Inflation cools, but more Americans are struggling

Inflation may be slowing down, but prices are still high and are likely to remain that way for the foreseeable future. While this may be considered good news for the economy, the reality is that Americans are still facing affordability challenges across a range of goods and services.

According to Mark Hamrick, a senior economic analyst at Bankrate, cooling inflation does not necessarily mean a significant reduction in prices. Elevated prices have persisted, making it difficult for many Americans to afford necessities like homes, vehicles, food, and utilities.

While the rate of price increases for food has subsided and gasoline prices have fallen, overall prices are only slowing their increase rather than actually dropping. This means that consumers are still seeing their monthly costs rise, especially for essential items.

A recent survey by New York Life found that 61% of Americans are spending more on groceries and dining out compared to a year ago, with costs rising an average of $209.45 a month. Additionally, 56% of adults are spending more on utilities and 48% are paying more in rent each month.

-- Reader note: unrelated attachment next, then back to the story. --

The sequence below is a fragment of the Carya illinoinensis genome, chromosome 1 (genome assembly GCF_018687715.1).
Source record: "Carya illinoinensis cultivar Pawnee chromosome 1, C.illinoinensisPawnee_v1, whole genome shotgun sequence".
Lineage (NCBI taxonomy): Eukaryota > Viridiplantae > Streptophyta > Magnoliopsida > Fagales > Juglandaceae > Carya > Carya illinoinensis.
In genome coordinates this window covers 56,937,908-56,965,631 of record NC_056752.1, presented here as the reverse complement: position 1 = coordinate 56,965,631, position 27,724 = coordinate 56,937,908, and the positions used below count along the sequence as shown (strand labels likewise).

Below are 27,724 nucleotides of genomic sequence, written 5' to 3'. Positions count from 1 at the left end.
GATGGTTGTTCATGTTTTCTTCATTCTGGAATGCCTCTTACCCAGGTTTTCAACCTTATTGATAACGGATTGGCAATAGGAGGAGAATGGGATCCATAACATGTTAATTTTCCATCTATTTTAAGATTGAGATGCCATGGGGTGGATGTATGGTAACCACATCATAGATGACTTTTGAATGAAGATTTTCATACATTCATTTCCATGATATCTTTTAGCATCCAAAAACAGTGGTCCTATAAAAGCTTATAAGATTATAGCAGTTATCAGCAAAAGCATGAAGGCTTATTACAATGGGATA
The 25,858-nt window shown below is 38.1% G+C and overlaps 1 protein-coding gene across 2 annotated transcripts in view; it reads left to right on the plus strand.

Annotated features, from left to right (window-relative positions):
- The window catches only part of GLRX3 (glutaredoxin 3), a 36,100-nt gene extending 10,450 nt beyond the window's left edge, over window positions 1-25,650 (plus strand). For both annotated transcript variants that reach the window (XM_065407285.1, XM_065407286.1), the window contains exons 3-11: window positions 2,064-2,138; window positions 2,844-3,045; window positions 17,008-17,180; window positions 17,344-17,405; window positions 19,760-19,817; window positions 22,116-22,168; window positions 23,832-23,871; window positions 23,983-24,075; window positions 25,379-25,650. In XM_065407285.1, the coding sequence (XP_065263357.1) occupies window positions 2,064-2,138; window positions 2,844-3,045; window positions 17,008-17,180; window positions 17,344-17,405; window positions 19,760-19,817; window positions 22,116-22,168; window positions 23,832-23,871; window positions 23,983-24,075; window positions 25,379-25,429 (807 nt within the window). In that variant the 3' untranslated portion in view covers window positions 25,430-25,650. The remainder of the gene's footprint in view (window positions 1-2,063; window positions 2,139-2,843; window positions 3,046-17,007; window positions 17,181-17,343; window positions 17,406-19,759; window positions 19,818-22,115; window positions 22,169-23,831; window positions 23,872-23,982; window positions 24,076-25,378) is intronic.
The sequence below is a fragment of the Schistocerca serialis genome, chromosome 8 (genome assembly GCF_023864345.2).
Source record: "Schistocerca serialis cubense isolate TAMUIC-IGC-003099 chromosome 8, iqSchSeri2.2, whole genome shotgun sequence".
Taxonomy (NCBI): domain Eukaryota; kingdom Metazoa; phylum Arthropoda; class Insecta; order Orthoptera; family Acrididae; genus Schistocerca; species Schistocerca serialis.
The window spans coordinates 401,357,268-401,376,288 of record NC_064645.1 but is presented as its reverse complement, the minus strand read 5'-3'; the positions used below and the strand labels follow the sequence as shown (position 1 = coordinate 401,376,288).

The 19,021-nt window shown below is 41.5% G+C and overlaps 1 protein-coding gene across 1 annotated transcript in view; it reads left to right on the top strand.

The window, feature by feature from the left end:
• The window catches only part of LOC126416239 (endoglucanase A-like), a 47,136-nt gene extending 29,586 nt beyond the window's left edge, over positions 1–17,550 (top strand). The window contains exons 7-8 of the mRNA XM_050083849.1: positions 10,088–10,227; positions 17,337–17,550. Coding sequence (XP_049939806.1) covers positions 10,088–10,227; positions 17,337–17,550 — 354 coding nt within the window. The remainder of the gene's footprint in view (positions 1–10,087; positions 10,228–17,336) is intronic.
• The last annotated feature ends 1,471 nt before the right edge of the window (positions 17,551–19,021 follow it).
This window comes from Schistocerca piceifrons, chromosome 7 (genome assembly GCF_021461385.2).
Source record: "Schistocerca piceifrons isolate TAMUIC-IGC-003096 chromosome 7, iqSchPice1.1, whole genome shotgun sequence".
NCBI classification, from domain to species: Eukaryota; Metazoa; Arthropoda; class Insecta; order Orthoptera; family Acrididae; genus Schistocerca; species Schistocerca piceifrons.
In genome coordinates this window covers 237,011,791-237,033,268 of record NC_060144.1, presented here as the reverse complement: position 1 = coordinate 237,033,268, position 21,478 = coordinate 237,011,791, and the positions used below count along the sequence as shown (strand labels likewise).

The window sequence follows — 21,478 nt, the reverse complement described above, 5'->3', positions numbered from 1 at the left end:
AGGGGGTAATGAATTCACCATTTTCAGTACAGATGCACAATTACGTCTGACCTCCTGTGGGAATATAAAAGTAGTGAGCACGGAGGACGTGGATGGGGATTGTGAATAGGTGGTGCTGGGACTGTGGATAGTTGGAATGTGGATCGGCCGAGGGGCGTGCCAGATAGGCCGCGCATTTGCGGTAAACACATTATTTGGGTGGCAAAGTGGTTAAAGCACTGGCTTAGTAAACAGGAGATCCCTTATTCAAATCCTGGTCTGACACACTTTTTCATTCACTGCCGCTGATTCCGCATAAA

As a result of these rising costs, more consumers are facing financial strain and falling behind on their payments. Approximately 8.9% of credit card balances transitioned into delinquency over the last year, according to the New York Fed.

While the current situation may be challenging for many Americans, there is hope for improvement if prices continue to normalize and the job market remains stable. However, until then, consumers will likely continue to feel the impact of high prices on their everyday expenses.


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